A long time coming: Leah and I completed our perennial plan.  Doesnt sound like much, but ultimately it means huge amounts of low maintenance, delicious food production happening on the farm.  Most all of it being fruits, nuts, mushrooms, and maple syrup.  This is very exciting for us because once our ideas are on paper, it is only a matter of time before these plans show their fruit – pun intended!  Over the course of this season, we will finish expanding out our annual and vegetable production, and prep large areas and soil for fruit and nut production.  There are countless wonderful plants that grow well in our climate here that many of us are less accustomed to that the typical foods sold in the supermarket.  To name a few, we will be growing hazelnuts, butternuts, currants, kiwis, Amercian persimmons, and paw paws, in addition to the typical apples, blueberries, raspberries, asparagus and grapes.  This plan calls for us to almost entirely fill the west field (the field in front of the house) with food, and move the chickens to the farther east field.

Part of the land use and perrenial plan already in motion is our woodland mushroom cultivation and maple syrup operation.  We harvested logs yesterday that will be inoculated with different varieties of Shitake mushrooms, and offer yet another way to diversify our diet, income, and creative use of the myriad micro-climates on this abundant land.  Many of the logs that will be used for our mushroom cultivation were cut from our sugar maple stand with the goal of strengthening the overall health of our sap producing trees.  Not letting this cold spring slow us down.  Elie, Capers and I trudged through the woods atop frozen ground, hauling logs on our shoulders from where the tractor could not reach.  Dinner tasted soooo good!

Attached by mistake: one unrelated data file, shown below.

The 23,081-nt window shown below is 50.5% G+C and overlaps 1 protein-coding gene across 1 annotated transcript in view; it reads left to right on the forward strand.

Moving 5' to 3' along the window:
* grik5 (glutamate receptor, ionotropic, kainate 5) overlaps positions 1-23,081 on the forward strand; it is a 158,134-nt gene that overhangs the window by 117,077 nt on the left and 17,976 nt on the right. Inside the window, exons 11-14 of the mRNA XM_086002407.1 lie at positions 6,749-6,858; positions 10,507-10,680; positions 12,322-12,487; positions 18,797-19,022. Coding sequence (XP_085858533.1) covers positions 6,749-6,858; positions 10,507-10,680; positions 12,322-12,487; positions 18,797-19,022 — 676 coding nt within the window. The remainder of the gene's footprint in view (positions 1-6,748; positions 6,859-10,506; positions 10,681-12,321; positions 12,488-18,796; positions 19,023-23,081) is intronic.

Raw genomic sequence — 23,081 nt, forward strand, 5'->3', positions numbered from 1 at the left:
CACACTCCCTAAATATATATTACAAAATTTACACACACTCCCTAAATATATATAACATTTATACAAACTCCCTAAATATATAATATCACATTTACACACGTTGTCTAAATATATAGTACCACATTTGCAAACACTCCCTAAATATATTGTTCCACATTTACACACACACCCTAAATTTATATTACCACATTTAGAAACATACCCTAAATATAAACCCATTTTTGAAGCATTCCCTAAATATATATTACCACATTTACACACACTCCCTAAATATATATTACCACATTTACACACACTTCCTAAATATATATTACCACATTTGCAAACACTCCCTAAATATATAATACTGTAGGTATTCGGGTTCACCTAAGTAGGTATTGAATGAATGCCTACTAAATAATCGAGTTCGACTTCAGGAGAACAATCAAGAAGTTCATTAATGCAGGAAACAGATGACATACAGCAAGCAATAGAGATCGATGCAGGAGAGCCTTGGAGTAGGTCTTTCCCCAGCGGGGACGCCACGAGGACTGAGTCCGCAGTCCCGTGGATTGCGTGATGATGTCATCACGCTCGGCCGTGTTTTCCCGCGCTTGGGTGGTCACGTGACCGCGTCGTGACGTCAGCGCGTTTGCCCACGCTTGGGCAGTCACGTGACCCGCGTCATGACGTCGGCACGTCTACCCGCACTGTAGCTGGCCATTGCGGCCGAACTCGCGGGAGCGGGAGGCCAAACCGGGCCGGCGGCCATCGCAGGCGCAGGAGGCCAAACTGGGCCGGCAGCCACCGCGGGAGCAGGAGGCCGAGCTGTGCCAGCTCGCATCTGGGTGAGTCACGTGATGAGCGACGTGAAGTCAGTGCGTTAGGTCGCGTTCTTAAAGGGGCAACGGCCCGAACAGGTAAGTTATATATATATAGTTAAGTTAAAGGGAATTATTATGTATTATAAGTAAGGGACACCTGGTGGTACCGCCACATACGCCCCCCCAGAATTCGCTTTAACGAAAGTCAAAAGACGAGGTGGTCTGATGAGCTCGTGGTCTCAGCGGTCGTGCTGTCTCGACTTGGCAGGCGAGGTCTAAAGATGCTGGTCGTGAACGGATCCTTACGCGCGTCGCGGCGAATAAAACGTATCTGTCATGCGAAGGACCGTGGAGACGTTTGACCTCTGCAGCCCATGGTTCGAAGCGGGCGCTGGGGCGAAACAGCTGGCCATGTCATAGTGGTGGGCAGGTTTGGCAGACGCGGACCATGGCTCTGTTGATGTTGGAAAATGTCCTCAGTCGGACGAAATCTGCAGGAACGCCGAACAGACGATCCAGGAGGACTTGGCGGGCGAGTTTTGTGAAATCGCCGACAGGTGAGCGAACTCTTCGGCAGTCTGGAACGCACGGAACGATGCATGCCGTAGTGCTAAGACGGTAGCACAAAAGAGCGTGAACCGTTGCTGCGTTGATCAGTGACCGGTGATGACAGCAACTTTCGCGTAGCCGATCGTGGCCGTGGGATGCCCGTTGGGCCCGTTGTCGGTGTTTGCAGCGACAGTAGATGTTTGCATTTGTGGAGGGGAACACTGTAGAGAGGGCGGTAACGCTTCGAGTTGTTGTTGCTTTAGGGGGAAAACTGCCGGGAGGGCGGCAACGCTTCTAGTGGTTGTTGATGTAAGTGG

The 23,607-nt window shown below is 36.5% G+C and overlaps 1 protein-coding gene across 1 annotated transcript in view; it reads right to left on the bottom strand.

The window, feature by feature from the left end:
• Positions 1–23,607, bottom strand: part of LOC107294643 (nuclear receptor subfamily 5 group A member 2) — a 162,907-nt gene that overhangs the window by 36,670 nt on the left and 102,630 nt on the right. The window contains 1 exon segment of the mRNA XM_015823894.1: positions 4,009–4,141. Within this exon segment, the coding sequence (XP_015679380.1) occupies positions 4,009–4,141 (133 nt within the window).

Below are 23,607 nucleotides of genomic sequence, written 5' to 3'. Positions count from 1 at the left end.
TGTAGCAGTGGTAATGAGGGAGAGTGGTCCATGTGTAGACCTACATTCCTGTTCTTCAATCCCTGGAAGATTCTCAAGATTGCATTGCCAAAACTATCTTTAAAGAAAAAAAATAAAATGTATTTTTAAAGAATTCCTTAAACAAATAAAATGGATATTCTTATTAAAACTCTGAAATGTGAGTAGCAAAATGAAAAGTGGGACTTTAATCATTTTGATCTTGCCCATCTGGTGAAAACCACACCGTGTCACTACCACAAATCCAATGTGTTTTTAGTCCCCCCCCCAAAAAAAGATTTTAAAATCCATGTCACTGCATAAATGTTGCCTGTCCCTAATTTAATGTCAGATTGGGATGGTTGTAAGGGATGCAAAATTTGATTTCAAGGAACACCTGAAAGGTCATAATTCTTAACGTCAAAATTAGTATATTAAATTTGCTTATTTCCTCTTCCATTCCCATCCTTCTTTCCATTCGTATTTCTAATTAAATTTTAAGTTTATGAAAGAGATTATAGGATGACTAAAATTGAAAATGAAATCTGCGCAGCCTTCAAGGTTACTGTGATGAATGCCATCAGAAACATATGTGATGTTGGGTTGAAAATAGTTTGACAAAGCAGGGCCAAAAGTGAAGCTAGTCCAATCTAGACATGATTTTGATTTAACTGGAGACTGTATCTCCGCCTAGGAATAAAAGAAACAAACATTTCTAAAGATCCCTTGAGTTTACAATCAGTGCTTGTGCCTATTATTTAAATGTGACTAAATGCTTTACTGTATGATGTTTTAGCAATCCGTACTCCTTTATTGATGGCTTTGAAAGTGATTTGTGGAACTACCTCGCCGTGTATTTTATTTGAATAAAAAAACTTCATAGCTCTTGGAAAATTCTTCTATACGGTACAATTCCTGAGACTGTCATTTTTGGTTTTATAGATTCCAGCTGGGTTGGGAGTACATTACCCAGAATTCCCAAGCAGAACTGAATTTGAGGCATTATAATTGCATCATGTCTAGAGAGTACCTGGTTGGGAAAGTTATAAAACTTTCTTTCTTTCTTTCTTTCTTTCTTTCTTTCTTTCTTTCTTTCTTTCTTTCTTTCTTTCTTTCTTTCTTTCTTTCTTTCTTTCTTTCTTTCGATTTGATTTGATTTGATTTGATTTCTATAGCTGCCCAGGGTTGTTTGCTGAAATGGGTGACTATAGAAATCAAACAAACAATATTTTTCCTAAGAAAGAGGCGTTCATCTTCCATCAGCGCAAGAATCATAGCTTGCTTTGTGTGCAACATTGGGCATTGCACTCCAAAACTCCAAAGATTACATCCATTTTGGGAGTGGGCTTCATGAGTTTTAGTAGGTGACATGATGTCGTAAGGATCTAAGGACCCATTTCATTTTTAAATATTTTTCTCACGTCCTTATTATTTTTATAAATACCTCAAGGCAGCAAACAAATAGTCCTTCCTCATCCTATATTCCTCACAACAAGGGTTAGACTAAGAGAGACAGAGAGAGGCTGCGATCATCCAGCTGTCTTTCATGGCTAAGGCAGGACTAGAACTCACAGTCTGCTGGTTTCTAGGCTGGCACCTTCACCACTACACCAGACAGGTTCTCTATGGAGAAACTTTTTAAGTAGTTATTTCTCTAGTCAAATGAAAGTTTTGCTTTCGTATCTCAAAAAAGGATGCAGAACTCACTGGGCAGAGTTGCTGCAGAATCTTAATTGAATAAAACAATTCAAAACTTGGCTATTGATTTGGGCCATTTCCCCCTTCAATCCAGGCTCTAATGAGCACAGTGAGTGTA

And yes!  Interns are here.  Capers and Melissa arrived on Sunday, and already are part of the groove here.  We are all enjoying each others’ company, working together, and, of course, cooking.  It also being vacation week for Leah and the kids, the house has been delightfully full of young ones, including, Elie, our fantastic 12-year-old potential intern from Albany.

Finally, the theme of social justice never evades us.  Last weekend we were honored to host veteran elder civil rights activist Colia Clark.  She blessed us with her story telling, song, brilliant intellect, and inspiration of what is possible.  We are also collaborating on a restorative justice project coming out the Albany juvenile prosecutors office, Jillian Faison.  Jillian joined us for dinner last night to discuss creating a program on Soul Fire Farm for individuals to fulfill their restatution.  Currently, when young people are convicted of a crime that invovles a fine, they work it off through jobs such as serving at McDonalds, mopping floors, whatever.  Jillian is proposing shifting the focus of this work to be a positive contribution to the growth of these young people AND community.  Our visions were running off the page, and hope to see a dynamic program by next season.

Have a wonderful week.
Jonah, Leah, Neshima and Emet


  • Your full CSA payments are due Friday, April 12.  REMEMBER paying through Paypal is optional. You can pay with a check or cash and avoid the Paypal fees.
  • If you are a shareholder, you can volunteer 5 hours over the course of the season in exchange for an additional week of food in the fall.
  • Pasture raised poultry is available for pre-sale here.
  • Remember that you are always welcome to visit socially and/or to volunteer. Give a call to schedule a time.  The house is cozy and the land is beautiful.
  • All of our newsletters are archived on our website
  • Please also like us on Facebook.  There are larger picture albums there, and more being added each week.
  • Return your cardboard egg cartons if they are clean.
  • Summer Solstice Party is June 29.  Dancing, trapeze, fire, food.  Mark your calendars.